• Join over 1.2 million students every month
  • Accelerate your learning by 29%
  • Unlimited access from just £6.99 per month

Explain Why the Economic Effects of Hazards Vary Spatially

Extracts from this document...

Introduction

Explain Why the Economic Effects of Hazards Vary Spatially PLAN Introduction- Define Spatial. -how is spatial linked to hazard (a type of classification), link to economic effects. Middle- Spatial and economic effects in LEDC/MEDC. End- Explain why economic effects vary spatially. Spatial distribution is one of the many types of hazards classification that help the scientist predict the hazards relating to where they are lost likely to occur and the impact it will have. Hazards can been classified by their spatial distribution, e.g. MEDC/LEDC or by continent, or even by tectonic occurrence (e.g. plate situation) or climate region. The definition of spatial distribution links to economic impacts, because it is common knowledge that any major hazards that occur in the LEDC is more likely to have an impact, mainly death toll, and loss of livelihood, land, jobs. All these factors can affect the economic activity of an LEDC country; however the MEDC is more likely to suffer severely from a major hazard, loss of power, means loss of trade, loss of transport means, no trade to local businesses. ...read more.

Middle

This leads to a conclusion that the economic impact of the LEDC is as follows. Loss of lives means loss of labour for the primary industry, especially the manufacturing industry. This will lead to decreased trade with the MEDC and this reducing the growth and expansion of their manufacturing industry. Their economy will not be able to grow at a faster rate. This will continue to affect the standard of living and quality of lives of the population in the LEDC where the hazard has occurred. The loss of trade could also affect future political decisions of the country, leading to a total downfall of the country in a worst case scenario. In addition, hazards can cause LEDC to become dependent on aid from other nations, mostly the MEDC, this will not give the LEDC countries a chance to grow economically, and improve their basic skills. Hazards can affect LEDC countries massively in an economical way, however, the effects of a hazard on an LEDC country usually involves death tolls. In contrast to the effects a hazard can cause for an MEDC country. ...read more.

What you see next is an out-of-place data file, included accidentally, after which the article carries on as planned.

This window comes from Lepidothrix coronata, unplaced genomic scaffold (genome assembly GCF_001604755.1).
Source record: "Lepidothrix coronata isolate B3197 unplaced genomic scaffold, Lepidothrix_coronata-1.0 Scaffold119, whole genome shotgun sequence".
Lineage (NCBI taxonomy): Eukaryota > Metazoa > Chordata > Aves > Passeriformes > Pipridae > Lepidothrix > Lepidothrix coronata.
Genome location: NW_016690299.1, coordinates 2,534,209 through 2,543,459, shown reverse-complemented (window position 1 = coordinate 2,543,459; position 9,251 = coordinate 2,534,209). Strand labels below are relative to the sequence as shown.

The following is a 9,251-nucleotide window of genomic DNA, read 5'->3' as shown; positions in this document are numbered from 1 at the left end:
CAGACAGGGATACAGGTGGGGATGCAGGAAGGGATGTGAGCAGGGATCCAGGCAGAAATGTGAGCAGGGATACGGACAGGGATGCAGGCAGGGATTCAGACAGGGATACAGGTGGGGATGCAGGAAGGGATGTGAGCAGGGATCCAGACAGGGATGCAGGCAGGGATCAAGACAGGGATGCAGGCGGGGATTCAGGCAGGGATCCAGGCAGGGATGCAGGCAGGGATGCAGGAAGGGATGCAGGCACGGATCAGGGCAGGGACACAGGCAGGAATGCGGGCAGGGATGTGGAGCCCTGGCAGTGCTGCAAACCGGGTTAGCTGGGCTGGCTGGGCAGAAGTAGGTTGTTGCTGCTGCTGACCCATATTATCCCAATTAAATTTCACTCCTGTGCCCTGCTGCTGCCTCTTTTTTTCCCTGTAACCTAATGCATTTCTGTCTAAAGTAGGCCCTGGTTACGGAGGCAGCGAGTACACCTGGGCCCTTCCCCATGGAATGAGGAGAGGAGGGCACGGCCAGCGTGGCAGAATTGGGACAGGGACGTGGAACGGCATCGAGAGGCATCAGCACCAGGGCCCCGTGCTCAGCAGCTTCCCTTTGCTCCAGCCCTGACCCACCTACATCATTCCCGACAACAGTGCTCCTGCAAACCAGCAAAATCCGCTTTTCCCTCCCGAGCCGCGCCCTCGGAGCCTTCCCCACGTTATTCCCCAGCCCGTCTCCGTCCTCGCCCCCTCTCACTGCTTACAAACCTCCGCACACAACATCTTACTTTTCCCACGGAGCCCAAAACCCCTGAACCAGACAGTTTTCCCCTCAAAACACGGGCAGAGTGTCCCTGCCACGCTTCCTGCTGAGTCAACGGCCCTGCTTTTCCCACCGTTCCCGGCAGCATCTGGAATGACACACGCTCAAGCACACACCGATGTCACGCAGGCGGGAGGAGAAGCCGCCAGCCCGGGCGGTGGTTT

Conclusion

In conclusion, the economic effects of hazard vary spatially, because it depends on the city it occurs in an MEDC country. If a flooding were to occur in London city, then the same effects as above may be expected, however the flooding tat occurred this year August 2007, didn't have any significance economic damage to the country. For an economic affect to be truly seen, the hazard has to occur in a primate city. This is one of the reasons why the economic effects of hazard vary spatially. In addition, a hazard in an LEDC country in a country side will not have huge economic effects. The worst effects would be loss of lives and homelessness, which can have economic impacts but not a highly significant one. A flooding in LEDC countryside is likely to enable to soil to become fertile, therefore enabling better crop growth and more harvest yield. However, a flooding in an LEDC city will cause huge loss of lives and damage to building and roads, which will have more economic impact, than if it was in the countryside. Therefore economic effects of hazards vary spatially, due to the location they occur. ?? ?? ?? ?? ...read more.

The above preview is unformatted text